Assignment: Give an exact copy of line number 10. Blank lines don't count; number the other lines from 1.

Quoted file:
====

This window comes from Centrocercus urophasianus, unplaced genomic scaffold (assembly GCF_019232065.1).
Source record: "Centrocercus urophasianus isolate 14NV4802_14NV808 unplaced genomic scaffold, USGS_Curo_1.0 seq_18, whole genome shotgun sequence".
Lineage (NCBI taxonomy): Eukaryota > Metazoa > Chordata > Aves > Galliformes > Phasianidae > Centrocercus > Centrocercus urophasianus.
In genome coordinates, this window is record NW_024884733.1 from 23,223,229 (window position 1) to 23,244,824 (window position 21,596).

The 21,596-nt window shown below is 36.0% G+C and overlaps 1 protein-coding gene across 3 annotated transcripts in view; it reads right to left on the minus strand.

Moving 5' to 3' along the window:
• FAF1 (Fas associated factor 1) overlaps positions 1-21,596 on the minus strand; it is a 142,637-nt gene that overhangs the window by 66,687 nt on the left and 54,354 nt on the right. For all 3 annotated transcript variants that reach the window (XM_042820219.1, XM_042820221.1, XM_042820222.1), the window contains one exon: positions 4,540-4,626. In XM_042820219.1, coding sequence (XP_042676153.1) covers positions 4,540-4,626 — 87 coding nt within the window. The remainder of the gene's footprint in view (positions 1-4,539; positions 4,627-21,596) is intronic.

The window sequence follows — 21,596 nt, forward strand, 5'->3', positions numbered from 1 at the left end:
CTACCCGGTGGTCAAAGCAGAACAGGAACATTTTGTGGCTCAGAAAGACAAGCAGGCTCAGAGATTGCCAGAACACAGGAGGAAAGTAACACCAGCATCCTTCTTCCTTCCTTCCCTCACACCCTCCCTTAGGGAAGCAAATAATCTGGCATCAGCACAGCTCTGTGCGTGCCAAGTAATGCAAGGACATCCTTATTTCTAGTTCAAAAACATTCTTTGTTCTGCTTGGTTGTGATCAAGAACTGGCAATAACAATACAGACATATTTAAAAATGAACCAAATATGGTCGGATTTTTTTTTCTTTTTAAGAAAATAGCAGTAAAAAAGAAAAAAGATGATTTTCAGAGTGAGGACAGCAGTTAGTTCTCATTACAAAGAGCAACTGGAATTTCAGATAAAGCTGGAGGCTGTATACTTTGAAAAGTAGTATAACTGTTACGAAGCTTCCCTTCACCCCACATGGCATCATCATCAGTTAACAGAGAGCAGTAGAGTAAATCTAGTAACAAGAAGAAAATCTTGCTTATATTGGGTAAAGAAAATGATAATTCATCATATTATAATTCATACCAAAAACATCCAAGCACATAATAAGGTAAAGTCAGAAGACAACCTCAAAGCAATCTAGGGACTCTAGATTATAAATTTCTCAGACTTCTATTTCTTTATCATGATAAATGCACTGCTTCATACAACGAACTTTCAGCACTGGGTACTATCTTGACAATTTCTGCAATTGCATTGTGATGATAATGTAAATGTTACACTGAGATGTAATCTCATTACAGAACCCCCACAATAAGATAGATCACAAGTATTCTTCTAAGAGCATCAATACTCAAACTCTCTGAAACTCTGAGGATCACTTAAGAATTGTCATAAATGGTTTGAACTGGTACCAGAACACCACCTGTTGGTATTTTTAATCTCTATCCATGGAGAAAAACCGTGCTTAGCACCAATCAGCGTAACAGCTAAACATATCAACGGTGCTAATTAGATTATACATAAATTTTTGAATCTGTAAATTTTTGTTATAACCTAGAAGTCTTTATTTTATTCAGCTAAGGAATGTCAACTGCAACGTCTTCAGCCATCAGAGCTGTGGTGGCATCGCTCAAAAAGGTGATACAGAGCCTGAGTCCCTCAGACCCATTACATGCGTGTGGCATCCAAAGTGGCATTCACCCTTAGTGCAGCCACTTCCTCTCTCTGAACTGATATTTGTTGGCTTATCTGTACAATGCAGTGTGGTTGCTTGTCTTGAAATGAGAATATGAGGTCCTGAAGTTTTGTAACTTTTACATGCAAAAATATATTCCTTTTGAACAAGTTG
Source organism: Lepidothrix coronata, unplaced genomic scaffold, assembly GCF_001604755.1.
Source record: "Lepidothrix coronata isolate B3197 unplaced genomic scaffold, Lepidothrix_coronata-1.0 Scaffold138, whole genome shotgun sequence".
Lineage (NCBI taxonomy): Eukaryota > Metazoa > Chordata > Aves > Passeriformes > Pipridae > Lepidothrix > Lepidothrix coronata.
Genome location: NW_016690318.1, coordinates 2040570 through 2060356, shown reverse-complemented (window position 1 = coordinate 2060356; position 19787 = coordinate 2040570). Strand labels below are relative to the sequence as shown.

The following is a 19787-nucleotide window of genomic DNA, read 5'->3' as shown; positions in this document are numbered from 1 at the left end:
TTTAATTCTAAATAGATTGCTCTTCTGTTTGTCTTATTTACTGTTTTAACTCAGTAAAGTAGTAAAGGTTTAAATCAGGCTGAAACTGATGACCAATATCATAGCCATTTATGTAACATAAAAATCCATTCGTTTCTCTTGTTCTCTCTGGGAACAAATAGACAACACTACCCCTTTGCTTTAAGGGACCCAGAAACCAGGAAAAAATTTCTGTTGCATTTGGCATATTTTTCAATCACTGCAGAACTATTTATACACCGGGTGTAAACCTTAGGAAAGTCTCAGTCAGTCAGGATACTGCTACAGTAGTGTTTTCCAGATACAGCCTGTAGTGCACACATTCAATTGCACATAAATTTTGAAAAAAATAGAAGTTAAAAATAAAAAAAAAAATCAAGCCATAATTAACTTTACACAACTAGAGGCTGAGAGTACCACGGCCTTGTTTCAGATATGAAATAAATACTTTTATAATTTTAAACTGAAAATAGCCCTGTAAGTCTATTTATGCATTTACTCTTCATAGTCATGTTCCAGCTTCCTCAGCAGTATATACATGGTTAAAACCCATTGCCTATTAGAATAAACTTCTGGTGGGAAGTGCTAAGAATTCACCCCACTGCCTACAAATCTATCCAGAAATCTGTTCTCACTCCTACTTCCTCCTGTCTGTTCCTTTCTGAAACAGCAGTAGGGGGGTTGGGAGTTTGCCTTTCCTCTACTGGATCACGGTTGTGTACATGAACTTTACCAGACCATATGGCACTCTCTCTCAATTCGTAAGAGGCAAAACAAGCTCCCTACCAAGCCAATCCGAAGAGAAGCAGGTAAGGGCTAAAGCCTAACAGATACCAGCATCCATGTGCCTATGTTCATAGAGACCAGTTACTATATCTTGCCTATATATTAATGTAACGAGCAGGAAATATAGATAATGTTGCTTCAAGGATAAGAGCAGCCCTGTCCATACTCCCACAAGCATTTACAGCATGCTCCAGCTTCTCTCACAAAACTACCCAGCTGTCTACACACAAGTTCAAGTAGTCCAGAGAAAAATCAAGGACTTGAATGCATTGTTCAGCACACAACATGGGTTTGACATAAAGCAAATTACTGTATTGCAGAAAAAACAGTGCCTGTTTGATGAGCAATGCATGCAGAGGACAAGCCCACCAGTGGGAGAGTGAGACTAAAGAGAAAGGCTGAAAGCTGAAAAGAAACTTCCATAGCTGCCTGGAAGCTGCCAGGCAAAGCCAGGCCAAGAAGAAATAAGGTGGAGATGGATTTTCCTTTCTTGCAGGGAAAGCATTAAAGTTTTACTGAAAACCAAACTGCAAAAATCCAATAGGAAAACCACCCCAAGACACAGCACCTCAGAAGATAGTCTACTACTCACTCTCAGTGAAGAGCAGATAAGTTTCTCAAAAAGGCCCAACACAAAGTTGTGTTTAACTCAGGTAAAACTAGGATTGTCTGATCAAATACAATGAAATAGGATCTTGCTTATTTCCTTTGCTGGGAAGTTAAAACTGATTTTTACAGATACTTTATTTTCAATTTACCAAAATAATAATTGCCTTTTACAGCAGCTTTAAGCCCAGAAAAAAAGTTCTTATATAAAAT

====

Source organism: Lepidothrix coronata, unplaced genomic scaffold, assembly GCF_001604755.1.